benefit benefit mutualistic benefit harmed parasitic type of symbiosis skin

E. coli Mycobacteriu m tuberculosis bacteria and humans Many can cause diseases: pneumonia, STD, TB, anthrax, strep, etc., . . . But many are beneficial: decompose dead material (recycle chemicals) food production: butter, cheese, coffee

nitrogen fixation: genetic engineering: Third domain Eukarya (Eucarya) Contains four kingdoms Domain (kingdom) (kingdom) Domain fig 6-3

Domain: Eukarya all eukaryotic cells (cell type) Four Kingdoms: (cell arrangement) (nutrition) Protista unicellular

all types* Plantae multicellular* photosynthetic Mycota (Fungi) multicellular absorptive hetero-

Animalia multicellular ingestive hetero- Domain Eukarya Kingdom Protista Single-celled (eukaryotic) organisms Protozoa ingestive heterotrophs

(Gr. early animals) Movement: pseudopod Amoeba cilia Paramecium, Tetrahymena flagellum Trypanosoma

none Plasmodium Algae (photosynthetic) Euglena (sleeping sickness) (malaria) (plant kingdom) fig 6-5

Domain Eukarya Kingdom Protista Single-celled (eukaryotic) organisms Protozoa ingestive heterotrophs (G. early animals Algae photosynthetic Euglena

(plant kingdom?) Algae Euglena cell membrane chloroplasts Algae red tide cell membrane chloroplasts

Algae red tide cell membrane diatoms chloroplasts Algae red tide cell membrane

diatoms seaweeds fig 6-6 chloroplasts Domain Eukarya Kingdom Plantae benefits: food/O2 fiber wood/paper

coal medicines Domain Eukarya Kingdom Mycota (fungi) the decomposers eukaryotic cells absorptive heterotrophs hyphae long , thin cylinders of cytoplasm Domain Eukarya

Kingdom Mycota (fungi) the decomposers eukaryotic cells absorptive heterotrophs hyphae long , thin cylinders of cytoplasm hyphae form a mycelium Domain Eukarya Kingdom Mycota (fungi) the decomposers

eukaryotic cells absorptive heterotrophs hyphae spores dispersal fig 6-12 Morel fig 6-12 Rhizopus fig 6-12 Amanita

Atheletes foot Domain Eukarya Kingdom Mycota (fungi) benefits/harms food diseases (human, plant) decompose waste SOME REVIEW/PERSPECTIVE Chapter 6 Taxonomy

A. Hierarchy scientific name: Domain binomial, Latin Kingdom commom name

Phylum Class Order Family Genus species B. Taxonomic Theory different groups (taxa) cladistics anatomical / molecular /evolutionary relationships

C. Different Cell types Prokaryotic Eukaryotic Animal Plant Table of comparison (pg 171) D. Different nutritions Autotrophic vs. heterotrophic Ingestive vs. absorptive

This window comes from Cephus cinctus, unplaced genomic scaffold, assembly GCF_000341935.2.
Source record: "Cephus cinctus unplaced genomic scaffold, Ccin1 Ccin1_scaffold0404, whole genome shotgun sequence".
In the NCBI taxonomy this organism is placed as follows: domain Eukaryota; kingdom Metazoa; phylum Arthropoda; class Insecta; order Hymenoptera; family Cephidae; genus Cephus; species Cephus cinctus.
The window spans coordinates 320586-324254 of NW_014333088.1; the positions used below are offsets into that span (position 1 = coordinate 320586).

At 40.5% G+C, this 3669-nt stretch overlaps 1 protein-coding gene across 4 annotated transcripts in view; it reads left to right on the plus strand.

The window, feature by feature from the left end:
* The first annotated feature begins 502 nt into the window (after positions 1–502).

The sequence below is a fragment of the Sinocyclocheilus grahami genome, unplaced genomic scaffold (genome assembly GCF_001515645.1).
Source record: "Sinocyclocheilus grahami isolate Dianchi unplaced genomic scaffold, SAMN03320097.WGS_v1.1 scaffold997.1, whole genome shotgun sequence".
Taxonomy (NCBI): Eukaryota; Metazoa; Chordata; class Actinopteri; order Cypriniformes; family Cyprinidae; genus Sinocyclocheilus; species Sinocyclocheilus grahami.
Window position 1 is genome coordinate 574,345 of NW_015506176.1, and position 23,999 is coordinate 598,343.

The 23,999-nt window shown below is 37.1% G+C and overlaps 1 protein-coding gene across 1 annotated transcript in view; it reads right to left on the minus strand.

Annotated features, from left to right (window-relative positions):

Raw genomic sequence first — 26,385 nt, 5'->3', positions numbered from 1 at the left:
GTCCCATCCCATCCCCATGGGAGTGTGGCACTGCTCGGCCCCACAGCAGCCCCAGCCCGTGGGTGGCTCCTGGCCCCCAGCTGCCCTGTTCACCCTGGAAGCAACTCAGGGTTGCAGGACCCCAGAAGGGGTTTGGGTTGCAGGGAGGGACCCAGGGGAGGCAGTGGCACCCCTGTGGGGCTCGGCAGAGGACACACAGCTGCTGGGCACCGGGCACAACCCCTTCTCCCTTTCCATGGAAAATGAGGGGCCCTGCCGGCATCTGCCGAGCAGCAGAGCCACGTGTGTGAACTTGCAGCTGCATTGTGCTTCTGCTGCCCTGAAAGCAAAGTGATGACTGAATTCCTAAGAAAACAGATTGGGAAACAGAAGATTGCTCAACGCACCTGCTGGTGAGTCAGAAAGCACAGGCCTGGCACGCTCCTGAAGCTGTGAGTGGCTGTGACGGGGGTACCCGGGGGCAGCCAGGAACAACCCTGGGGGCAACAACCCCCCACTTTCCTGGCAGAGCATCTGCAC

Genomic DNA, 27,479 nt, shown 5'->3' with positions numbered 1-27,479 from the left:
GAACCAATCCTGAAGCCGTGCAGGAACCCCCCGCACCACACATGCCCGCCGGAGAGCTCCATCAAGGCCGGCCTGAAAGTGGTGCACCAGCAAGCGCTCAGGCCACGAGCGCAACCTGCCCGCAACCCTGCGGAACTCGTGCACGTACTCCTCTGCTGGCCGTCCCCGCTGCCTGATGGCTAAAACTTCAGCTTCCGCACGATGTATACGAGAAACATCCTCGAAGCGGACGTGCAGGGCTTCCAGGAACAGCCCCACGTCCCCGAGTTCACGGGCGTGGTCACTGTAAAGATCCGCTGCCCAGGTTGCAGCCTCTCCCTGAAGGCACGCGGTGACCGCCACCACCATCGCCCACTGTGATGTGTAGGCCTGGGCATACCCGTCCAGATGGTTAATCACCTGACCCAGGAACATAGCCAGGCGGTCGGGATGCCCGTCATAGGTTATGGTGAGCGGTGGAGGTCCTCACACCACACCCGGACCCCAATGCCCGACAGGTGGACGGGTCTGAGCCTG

Cellular respiration vs. photosynthesis Glucose + O2 CO2 + H2O + ATP (energy) Sunlight energy + CO2 + H2O Glucose + O2 E.

Three domains: Six Kingdoms Archaea Archaea Eubacteria Eubacteria Eukarya Protista Plantae Mycota Animalia

Make a table showing major differences F. G. Archaea Bacteria that live in unusual environments Eubacteria common bacteria different shapes/arrangements/cell walls symbiosis (examples) benefit/ harm

H. Protista Single cell eukaryotic Protozoa grouped by locomotion Amoeba, Paramecium, Tetrahymena, Euglena (red tides, diatoms, seaweeds) Mycota (Fungi) Eukaryotic cells, hyphae Absorptive heterotrophs (the decomposers) Examples/Benefits/Harms Domain Eukarya

K. Kingdom Animalia eukaryotic cells, multicellular ingestive heterotrophs consumers lots of diversity symmetry digestive system layers cavities cephalization, embryo, organization, segmentation

Animalia Phylum Annelida Arthopoda Chordata Cnidaria Echinodermata Mollusca Nematoda Platyhelminthes Porifera Animalia Phylum

Annelida Arthopoda Chordata Cnidaria Echinodermata Mollusca Nematoda Platyhelminthes Porifera Feature: Seg. worms

Round worms Flat worms Feature: Seg. worms Round worms Flat worms * ID #

body cavity 1 2 3 4 5 6 7 8 9 yes

yes yes none yes yes false none none ** ID # layers

1 2 3 4 5 6 7 8 9 3 3 3

2 3 3 3 3 none cephalization yes yes yes yes no

no no some no ** organization organ systems organ systems organ systems tissues organ systems

organ systems organ systems organ systems cellular ** * digestive plan embryo type

tube tube tube sac tube tube tube sac sac protostome protostome deuterostome

deuterostome protostome - segmentation yes yes yes no ?? no no no

no * symmetry bilateral bilateral bilateral raidal biradial bilateral bilateral bilateral

asymmetry ID # 10 11 12 13 14 15 16 Chordates

amphibians birds bony fish cartilagenous fish jawless fish mammals reptiles ____-blooded # of heart chambers gas

exchange skeleton Jaws cold warm cold cold cold warm cold

3 4 2 2 2 4 3(4) gills/lungs lungs gills gills gills lungs

lungs bony bony bony cartilage cartilage bony bony yes yes yes yes

none yes yes Annelida: Fig 30.14 Earthworms Other Annelids leeches clam worms Annelida:

Fig. 30A leeches Arthropod: Fig 30.19 diversity July 2003 Great Smokies, TN Chordata:

FIG 6-18 Amphibians Chordata: FIG 6-18 Birds Chordata: FIG 6-18

Bony fish Chordata: Cartilagenous fish sharks Chordata: Cartilagenous fish skates

Chordata: Cartilagenous fish skates Chordata: Cartilagenous fish rays Chordata:

Jawless fish lampre y no jaws jaws Chordata: Jawless fish Chordata: